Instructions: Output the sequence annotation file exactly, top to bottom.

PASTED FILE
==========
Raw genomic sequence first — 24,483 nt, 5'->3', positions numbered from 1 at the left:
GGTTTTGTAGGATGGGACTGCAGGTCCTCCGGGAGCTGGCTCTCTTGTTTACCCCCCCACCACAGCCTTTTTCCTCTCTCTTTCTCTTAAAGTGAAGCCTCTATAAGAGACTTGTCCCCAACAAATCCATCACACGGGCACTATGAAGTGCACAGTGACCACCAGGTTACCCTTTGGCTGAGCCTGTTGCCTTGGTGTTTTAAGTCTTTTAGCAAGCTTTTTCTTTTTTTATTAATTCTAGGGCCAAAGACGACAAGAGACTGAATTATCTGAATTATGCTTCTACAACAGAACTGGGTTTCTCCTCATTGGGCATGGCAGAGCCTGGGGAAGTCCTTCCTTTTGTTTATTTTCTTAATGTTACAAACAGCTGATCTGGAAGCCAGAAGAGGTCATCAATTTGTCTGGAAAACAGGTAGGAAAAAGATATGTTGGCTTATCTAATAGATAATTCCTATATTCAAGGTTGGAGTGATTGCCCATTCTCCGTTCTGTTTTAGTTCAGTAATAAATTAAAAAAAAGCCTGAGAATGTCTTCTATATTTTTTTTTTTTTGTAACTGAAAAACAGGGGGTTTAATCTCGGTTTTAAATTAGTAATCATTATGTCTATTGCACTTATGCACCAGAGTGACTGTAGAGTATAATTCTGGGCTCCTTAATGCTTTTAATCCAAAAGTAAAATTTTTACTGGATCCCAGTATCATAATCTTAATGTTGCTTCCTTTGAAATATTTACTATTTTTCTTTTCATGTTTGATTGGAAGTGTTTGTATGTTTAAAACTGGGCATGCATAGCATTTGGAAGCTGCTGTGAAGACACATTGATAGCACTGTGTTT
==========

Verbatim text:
Raw genomic sequence first — 24,483 nt, 5'->3', positions numbered from 1 at the left:
GGTTTTGTAGGATGGGACTGCAGGTCCTCCGGGAGCTGGCTCTCTTGTTTACCCCCCCACCACAGCCTTTTTCCTCTCTCTTTCTCTTAAAGTGAAGCCTCTATAAGAGACTTGTCCCCAACAAATCCATCACACGGGCACTATGAAGTGCACAGTGACCACCAGGTTACCCTTTGGCTGAGCCTGTTGCCTTGGTGTTTTAAGTCTTTTAGCAAGCTTTTTCTTTTTTTATTAATTCTAGGGCCAAAGACGACAAGAGACTGAATTATCTGAATTATGCTTCTACAACAGAACTGGGTTTCTCCTCATTGGGCATGGCAGAGCCTGGGGAAGTCCTTCCTTTTGTTTATTTTCTTAATGTTACAAACAGCTGATCTGGAAGCCAGAAGAGGTCATCAATTTGTCTGGAAAACAGGTAGGAAAAAGATATGTTGGCTTATCTAATAGATAATTCCTATATTCAAGGTTGGAGTGATTGCCCATTCTCCGTTCTGTTTTAGTTCAGTAATAAATTAAAAAAAAGCCTGAGAATGTCTTCTATATTTTTTTTTTTTTGTAACTGAAAAACAGGGGGTTTAATCTCGGTTTTAAATTAGTAATCATTATGTCTATTGCACTTATGCACCAGAGTGACTGTAGAGTATAATTCTGGGCTCCTTAATGCTTTTAATCCAAAAGTAAAATTTTTACTGGATCCCAGTATCATAATCTTAATGTTGCTTCCTTTGAAATATTTACTATTTTTCTTTTCATGTTTGATTGGAAGTGTTTGTATGTTTAAAACTGGGCATGCATAGCATTTGGAAGCTGCTGTGAAGACACATTGATAGCACTGTGTTT